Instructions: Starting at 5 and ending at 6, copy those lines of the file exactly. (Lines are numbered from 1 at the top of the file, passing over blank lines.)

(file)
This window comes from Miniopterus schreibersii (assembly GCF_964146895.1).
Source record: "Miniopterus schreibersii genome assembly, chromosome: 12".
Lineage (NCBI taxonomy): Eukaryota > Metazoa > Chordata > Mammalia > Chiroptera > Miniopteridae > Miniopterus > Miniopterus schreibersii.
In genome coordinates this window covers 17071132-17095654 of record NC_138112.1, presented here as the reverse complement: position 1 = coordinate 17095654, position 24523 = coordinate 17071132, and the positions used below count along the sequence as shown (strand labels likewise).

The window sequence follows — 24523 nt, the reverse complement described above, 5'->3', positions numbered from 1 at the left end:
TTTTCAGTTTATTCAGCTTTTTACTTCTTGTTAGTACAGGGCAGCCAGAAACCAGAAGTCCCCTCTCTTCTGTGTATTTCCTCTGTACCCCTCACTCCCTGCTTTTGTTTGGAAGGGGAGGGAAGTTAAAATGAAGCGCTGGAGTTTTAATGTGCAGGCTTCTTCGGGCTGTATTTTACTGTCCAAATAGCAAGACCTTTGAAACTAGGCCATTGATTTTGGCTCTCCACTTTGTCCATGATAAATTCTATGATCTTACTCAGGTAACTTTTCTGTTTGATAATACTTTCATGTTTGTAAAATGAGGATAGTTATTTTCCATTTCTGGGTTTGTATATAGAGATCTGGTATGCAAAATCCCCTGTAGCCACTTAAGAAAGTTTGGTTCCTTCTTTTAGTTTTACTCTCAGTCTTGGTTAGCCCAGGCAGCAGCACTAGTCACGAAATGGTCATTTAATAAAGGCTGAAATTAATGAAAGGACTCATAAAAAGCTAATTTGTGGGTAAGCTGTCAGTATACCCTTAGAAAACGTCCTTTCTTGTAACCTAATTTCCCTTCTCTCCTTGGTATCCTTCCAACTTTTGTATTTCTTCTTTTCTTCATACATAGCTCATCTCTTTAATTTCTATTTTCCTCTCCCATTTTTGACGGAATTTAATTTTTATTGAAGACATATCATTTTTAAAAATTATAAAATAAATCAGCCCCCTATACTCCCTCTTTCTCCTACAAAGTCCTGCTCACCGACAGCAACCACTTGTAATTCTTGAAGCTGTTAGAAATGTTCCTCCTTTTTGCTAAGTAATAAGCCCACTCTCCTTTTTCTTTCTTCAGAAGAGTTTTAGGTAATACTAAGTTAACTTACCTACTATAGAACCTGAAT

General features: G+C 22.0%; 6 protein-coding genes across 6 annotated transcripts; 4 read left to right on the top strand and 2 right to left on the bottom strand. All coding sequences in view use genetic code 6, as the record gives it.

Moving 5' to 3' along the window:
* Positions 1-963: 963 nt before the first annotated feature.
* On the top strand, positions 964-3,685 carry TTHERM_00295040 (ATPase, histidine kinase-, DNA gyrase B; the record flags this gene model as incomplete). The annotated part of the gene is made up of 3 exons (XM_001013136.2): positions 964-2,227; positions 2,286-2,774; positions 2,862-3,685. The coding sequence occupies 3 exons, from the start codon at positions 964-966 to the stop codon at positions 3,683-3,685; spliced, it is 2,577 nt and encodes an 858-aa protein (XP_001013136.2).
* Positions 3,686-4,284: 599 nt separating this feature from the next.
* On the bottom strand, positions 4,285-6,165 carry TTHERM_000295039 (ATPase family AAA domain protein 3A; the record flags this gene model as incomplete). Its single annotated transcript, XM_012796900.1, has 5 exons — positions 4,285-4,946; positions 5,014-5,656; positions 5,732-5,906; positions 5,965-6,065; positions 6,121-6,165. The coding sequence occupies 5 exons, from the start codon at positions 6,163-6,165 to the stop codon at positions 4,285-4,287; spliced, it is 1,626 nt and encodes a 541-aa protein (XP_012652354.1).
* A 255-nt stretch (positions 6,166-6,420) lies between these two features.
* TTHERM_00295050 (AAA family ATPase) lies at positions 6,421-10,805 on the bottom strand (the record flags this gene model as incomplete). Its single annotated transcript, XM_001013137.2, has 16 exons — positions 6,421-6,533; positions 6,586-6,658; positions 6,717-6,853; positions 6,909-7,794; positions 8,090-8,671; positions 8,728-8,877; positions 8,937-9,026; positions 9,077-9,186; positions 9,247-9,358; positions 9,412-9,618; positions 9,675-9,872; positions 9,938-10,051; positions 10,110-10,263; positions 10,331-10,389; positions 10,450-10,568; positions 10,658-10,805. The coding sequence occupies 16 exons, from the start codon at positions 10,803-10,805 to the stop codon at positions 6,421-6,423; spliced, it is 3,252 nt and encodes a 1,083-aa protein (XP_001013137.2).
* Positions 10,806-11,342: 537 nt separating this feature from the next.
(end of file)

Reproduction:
The window sequence follows — 24523 nt, the reverse complement described above, 5'->3', positions numbered from 1 at the left end:
TTTTCAGTTTATTCAGCTTTTTACTTCTTGTTAGTACAGGGCAGCCAGAAACCAGAAGTCCCCTCTCTTCTGTGTATTTCCTCTGTACCCCTCACTCCCTGCTTTTGTTTGGAAGGGGAGGGAAGTTAAAATGAAGCGCTGGAGTTTTAATGTGCAGGCTTCTTCGGGCTGTATTTTACTGTCCAAATAGCAAGACCTTTGAAACTAGGCCATTGATTTTGGCTCTCCACTTTGTCCATGATAAATTCTATGATCTTACTCAGGTAACTTTTCTGTTTGATAATACTTTCATGTTTGTAAAATGAGGATAGTTATTTTCCATTTCTGGGTTTGTATATAGAGATCTGGTATGCAAAATCCCCTGTAGCCACTTAAGAAAGTTTGGTTCCTTCTTTTAGTTTTACTCTCAGTCTTGGTTAGCCCAGGCAGCAGCACTAGTCACGAAATGGTCATTTAATAAAGGCTGAAATTAATGAAAGGACTCATAAAAAGCTAATTTGTGGGTAAGCTGTCAGTATACCCTTAGAAAACGTCCTTTCTTGTAACCTAATTTCCCTTCTCTCCTTGGTATCCTTCCAACTTTTGTATTTCTTCTTTTCTTCATACATAGCTCATCTCTTTAATTTCTATTTTCCTCTCCCATTTTTGACGGAATTTAATTTTTATTGAAGACATATCATTTTTAAAAATTATAAAATAAATCAGCCCCCTATACTCCCTCTTTCTCCTACAAAGTCCTGCTCACCGACAGCAACCACTTGTAATTCTTGAAGCTGTTAGAAATGTTCCTCCTTTTTGCTAAGTAATAAGCCCACTCTCCTTTTTCTTTCTTCAGAAGAGTTTTAGGTAATACTAAGTTAACTTACCTACTATAGAACCTGAAT